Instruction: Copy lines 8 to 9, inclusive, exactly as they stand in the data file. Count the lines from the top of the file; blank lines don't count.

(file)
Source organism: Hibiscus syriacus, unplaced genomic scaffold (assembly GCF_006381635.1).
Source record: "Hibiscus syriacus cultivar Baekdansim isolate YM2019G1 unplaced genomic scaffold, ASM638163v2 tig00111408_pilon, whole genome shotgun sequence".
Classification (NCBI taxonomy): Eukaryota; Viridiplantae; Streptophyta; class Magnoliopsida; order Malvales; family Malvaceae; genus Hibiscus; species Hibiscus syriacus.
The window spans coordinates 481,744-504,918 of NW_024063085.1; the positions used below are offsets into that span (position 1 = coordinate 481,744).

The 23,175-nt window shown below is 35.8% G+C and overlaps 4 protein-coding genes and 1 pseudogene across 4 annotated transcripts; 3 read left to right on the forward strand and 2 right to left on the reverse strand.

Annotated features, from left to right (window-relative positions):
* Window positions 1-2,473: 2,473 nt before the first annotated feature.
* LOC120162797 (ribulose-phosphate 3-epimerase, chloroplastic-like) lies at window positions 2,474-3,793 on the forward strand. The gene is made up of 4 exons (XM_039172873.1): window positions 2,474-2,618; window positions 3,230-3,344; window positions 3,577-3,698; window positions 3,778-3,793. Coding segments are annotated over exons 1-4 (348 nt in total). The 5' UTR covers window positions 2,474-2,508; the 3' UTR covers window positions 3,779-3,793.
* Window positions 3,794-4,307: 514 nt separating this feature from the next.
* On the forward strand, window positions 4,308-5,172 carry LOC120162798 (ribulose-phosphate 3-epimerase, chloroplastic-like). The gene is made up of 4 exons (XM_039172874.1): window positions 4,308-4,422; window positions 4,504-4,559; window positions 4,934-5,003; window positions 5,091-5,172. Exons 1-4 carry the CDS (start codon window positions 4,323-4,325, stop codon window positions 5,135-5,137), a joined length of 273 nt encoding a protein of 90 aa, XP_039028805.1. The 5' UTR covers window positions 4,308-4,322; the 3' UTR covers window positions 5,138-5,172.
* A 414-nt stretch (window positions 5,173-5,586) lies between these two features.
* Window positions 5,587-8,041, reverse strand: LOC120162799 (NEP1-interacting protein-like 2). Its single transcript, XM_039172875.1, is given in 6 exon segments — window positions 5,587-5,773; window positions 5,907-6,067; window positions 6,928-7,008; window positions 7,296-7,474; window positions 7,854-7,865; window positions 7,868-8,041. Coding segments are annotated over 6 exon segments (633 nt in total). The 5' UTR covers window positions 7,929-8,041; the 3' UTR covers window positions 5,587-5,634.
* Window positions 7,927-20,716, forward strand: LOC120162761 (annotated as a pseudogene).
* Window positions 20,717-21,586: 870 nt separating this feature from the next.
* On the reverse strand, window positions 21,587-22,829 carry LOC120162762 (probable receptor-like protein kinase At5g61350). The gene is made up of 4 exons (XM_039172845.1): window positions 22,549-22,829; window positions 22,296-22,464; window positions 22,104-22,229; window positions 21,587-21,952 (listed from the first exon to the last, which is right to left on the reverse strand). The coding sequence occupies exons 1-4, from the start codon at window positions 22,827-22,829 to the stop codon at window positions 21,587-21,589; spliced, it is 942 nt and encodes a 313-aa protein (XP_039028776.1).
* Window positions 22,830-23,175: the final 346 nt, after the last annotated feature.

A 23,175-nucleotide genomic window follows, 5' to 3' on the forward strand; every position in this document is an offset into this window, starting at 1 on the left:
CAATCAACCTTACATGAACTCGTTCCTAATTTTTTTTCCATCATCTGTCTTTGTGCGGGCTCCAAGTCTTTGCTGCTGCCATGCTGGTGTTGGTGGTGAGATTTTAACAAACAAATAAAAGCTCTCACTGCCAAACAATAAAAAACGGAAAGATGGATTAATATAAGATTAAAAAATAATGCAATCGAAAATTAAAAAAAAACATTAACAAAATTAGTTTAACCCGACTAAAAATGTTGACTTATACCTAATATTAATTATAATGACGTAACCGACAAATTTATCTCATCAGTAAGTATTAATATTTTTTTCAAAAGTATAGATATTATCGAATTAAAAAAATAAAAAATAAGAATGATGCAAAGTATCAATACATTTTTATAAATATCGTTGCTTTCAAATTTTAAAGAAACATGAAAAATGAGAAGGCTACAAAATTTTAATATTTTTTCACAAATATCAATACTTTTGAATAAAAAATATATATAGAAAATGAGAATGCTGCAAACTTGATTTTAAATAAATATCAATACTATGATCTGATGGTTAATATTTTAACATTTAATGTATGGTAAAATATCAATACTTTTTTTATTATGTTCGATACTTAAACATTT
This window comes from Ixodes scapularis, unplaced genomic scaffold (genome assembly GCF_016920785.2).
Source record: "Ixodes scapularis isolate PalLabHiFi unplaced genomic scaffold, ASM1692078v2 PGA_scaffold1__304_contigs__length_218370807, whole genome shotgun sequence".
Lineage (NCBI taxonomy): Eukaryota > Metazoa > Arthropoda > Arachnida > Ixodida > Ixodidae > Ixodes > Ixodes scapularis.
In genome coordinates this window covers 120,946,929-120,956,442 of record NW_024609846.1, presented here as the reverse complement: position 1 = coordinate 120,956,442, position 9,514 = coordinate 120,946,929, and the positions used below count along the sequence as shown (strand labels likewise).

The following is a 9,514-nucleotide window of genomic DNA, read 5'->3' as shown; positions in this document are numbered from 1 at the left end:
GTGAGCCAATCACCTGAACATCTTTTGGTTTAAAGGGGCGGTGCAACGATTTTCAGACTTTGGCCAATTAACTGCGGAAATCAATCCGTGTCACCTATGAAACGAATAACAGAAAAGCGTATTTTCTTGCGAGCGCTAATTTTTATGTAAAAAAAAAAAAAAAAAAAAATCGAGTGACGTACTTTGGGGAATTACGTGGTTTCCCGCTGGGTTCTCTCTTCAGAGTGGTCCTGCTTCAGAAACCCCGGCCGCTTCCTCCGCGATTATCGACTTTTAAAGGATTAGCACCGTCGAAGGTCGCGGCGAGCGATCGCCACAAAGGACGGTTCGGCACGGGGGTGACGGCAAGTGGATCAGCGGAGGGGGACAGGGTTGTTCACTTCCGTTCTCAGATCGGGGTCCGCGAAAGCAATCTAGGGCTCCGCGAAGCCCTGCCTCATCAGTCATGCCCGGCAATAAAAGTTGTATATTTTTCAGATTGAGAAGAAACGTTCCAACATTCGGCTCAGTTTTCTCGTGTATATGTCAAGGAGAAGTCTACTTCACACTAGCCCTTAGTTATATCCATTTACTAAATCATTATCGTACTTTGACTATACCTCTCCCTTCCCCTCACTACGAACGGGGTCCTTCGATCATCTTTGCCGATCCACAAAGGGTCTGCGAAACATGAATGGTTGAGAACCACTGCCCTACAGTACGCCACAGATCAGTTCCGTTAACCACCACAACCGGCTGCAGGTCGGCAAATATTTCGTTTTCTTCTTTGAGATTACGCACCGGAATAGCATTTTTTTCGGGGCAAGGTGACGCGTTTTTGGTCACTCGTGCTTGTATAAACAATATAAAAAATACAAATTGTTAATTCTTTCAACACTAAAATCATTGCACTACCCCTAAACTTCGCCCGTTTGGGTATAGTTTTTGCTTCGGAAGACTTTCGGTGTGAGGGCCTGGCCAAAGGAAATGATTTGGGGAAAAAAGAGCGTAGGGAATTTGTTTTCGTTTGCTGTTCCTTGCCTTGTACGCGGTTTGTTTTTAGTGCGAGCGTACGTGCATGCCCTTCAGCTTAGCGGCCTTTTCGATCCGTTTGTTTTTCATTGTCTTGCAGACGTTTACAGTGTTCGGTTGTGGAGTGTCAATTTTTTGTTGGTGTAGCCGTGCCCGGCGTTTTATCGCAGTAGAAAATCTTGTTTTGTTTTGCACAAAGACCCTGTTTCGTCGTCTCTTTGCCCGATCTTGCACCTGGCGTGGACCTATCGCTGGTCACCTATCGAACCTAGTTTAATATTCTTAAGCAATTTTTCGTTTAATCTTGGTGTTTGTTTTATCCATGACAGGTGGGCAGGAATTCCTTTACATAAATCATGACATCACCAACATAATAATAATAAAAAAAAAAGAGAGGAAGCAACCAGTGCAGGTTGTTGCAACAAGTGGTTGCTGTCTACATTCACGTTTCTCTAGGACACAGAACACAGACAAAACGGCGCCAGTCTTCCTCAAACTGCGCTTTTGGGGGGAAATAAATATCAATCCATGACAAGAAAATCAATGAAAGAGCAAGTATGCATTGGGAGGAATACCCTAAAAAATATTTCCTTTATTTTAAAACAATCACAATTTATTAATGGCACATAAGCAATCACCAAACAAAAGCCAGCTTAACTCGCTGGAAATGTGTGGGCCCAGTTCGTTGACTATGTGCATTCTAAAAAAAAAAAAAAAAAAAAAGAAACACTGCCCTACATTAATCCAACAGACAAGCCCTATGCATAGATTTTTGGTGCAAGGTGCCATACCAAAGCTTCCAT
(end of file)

* LOC120162797 (ribulose-phosphate 3-epimerase, chloroplastic-like) lies at window positions 2,474-3,793 on the forward strand. The gene is made up of 4 exons (XM_039172873.1): window positions 2,474-2,618; window positions 3,230-3,344; window positions 3,577-3,698; window positions 3,778-3,793. Coding segments are annotated over exons 1-4 (348 nt in total). The 5' UTR covers window positions 2,474-2,508; the 3' UTR covers window positions 3,779-3,793.
* Window positions 3,794-4,307: 514 nt separating this feature from the next.